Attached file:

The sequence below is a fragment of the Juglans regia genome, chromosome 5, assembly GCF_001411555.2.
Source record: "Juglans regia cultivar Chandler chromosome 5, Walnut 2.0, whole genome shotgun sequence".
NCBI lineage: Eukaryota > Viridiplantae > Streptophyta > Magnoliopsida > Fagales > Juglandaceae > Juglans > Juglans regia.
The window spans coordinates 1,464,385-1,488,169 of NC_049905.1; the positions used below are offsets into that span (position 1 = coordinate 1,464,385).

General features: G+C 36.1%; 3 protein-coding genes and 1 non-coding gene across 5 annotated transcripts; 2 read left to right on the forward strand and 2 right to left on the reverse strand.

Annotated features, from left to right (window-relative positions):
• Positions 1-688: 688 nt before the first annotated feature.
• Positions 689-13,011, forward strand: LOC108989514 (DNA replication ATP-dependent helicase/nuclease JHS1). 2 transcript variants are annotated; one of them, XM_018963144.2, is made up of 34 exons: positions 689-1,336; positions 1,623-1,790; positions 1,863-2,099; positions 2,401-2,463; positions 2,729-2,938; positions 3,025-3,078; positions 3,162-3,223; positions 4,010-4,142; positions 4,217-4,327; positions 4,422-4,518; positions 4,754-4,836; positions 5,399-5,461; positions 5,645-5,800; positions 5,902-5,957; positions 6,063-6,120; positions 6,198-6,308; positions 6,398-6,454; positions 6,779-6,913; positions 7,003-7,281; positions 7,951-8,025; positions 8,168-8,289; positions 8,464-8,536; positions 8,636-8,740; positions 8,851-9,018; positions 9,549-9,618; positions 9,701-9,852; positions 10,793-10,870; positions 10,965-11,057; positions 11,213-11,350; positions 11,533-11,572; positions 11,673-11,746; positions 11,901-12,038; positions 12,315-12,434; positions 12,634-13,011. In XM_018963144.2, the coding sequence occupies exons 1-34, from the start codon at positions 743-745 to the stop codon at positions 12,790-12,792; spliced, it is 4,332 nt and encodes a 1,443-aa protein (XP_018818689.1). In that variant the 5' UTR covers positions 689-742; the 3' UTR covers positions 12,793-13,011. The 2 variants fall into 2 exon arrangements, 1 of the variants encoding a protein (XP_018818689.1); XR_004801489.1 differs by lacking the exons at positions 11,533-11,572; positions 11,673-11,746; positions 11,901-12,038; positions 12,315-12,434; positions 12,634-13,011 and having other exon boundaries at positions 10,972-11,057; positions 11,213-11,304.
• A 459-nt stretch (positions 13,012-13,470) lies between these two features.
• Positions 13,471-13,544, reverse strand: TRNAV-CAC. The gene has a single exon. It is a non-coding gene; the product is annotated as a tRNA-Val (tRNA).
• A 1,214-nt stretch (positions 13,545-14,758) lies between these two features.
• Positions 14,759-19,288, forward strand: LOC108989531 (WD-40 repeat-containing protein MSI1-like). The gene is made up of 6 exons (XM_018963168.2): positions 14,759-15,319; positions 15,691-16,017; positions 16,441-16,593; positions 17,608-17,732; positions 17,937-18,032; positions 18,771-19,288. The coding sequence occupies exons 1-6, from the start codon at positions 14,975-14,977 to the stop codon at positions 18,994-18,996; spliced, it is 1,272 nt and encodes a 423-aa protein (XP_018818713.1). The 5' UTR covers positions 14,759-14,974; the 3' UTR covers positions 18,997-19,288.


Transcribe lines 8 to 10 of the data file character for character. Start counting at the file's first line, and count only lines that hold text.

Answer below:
• Positions 689-13,011, forward strand: LOC108989514 (DNA replication ATP-dependent helicase/nuclease JHS1). 2 transcript variants are annotated; one of them, XM_018963144.2, is made up of 34 exons: positions 689-1,336; positions 1,623-1,790; positions 1,863-2,099; positions 2,401-2,463; positions 2,729-2,938; positions 3,025-3,078; positions 3,162-3,223; positions 4,010-4,142; positions 4,217-4,327; positions 4,422-4,518; positions 4,754-4,836; positions 5,399-5,461; positions 5,645-5,800; positions 5,902-5,957; positions 6,063-6,120; positions 6,198-6,308; positions 6,398-6,454; positions 6,779-6,913; positions 7,003-7,281; positions 7,951-8,025; positions 8,168-8,289; positions 8,464-8,536; positions 8,636-8,740; positions 8,851-9,018; positions 9,549-9,618; positions 9,701-9,852; positions 10,793-10,870; positions 10,965-11,057; positions 11,213-11,350; positions 11,533-11,572; positions 11,673-11,746; positions 11,901-12,038; positions 12,315-12,434; positions 12,634-13,011. In XM_018963144.2, the coding sequence occupies exons 1-34, from the start codon at positions 743-745 to the stop codon at positions 12,790-12,792; spliced, it is 4,332 nt and encodes a 1,443-aa protein (XP_018818689.1). In that variant the 5' UTR covers positions 689-742; the 3' UTR covers positions 12,793-13,011. The 2 variants fall into 2 exon arrangements, 1 of the variants encoding a protein (XP_018818689.1); XR_004801489.1 differs by lacking the exons at positions 11,533-11,572; positions 11,673-11,746; positions 11,901-12,038; positions 12,315-12,434; positions 12,634-13,011 and having other exon boundaries at positions 10,972-11,057; positions 11,213-11,304.
• A 459-nt stretch (positions 13,012-13,470) lies between these two features.
• Positions 13,471-13,544, reverse strand: TRNAV-CAC. The gene has a single exon. It is a non-coding gene; the product is annotated as a tRNA-Val (tRNA).